For The New Yorker, Jill Lepore brings a critical eye to the memoirs of 2020’s Democratic presidential candidates, comparing the lyricism and romance of Pete Buttigieg’s Shortest Way Home to the force and anger of Elizabeth Warren’s This Fight Is Our Fight to the less inspired liberal-cum-Republican coming-of-age narrative in Ronald Reagan’s Where’s the Rest of Me? “Most of the books,” Lepore notes, “are not great books, and some of these people just don’t seem like good people. That doesn’t mean they wouldn’t make good Presidents, I guess, but it raises a question: Why do they write this stuff?” What are political autobiographies really for?
A couple weeks ago, Brian Ted Jones reviewed The Bone Clocks by David Mitchell, which “takes place on the margins of a grand, cosmic struggle.” Not long afterwards, at The Rumpus, Woody Brown offered a somewhat negative take on the book, arguing that Mitchell makes it too difficult for the reader to suspend her disbelief. You could also read Brown’s Millions review of Haruki Murakami’s new novel.
The new book release schedule is slow in December, but the third book in Javier Marías’ acclaimed Your Face Tomorrow trilogy is now out, Poison, Shadow, and Farewell. Also, new on shelves is The True Deceiver, a 1982 novel by the Finnish writer Tove Jansson from NYRB Classics.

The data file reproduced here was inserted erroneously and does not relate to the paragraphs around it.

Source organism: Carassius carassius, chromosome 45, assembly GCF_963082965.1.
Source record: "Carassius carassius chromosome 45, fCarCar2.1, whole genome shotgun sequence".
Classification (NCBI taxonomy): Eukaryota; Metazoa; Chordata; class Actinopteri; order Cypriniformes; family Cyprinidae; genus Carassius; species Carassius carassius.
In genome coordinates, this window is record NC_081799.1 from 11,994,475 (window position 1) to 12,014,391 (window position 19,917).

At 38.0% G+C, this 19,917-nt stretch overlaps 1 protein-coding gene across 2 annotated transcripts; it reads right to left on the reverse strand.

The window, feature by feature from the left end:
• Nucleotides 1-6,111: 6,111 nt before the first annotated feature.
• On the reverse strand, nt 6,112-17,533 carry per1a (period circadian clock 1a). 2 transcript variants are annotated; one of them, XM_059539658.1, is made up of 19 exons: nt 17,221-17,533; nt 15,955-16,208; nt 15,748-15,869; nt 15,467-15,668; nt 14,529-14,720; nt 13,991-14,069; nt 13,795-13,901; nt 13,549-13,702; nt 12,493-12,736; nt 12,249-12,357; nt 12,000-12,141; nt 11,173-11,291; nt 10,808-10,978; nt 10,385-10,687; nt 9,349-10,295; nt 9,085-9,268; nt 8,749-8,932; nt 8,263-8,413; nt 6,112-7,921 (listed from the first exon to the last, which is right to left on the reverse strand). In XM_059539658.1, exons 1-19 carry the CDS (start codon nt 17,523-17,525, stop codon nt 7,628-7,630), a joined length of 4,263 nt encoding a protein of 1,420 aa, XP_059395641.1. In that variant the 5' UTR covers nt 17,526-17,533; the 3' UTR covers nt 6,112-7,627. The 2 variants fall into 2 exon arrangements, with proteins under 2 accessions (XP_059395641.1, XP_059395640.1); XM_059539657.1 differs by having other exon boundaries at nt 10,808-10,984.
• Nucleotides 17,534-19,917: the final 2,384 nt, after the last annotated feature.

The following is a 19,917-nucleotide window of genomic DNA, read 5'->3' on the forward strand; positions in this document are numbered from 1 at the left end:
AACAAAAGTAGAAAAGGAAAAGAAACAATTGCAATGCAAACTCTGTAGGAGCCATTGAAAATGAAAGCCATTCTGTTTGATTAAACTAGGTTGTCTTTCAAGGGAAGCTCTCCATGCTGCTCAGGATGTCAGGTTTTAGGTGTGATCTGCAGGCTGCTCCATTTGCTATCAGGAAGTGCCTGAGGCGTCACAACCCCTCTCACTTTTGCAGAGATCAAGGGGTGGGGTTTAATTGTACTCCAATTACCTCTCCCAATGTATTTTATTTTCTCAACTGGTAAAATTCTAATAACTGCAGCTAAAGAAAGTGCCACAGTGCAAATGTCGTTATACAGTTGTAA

Year in Reading alumna Sarah Manguso writes about motherhood, writing, and the disintegration of the self in a moving essay for Harper’s. As she puts it, “I want to read books that were written in desperation, by people who are disturbed and overtaxed, who balance on the extreme edge of experience. I want to read books by people who are acutely aware that death is coming and that abiding love is our last resort.” Pair with Jaime Green’s Millions review of Manguso’s Ongoingness: The End of a Diary.
Albert Camus fans, it’s time to plan your trip to New York. A month-long celebration of the author’s first visit to the city will be taking place from March 26th through April 19th. If you’re celebrating from home, read our review of his American Journals.
At Page-Turner, Daphne Merkin reads Catherine Lacey’s Nobody Is Ever Missing, which follows the journey of a disenchanted New Yorker as she hitchhikes her way through New Zealand. The novel, Merkin writes, features what Leslie Jamison, in her recent essay collection, termed a “post-wounded woman.”
Just in time for Mother’s Day: whiz-kid chef (and friend of The Millions) Barton Seaver has just published his first book, For Cod and Country: Simple, Delicious, Sustainable Cooking. Bon appetit, Mom!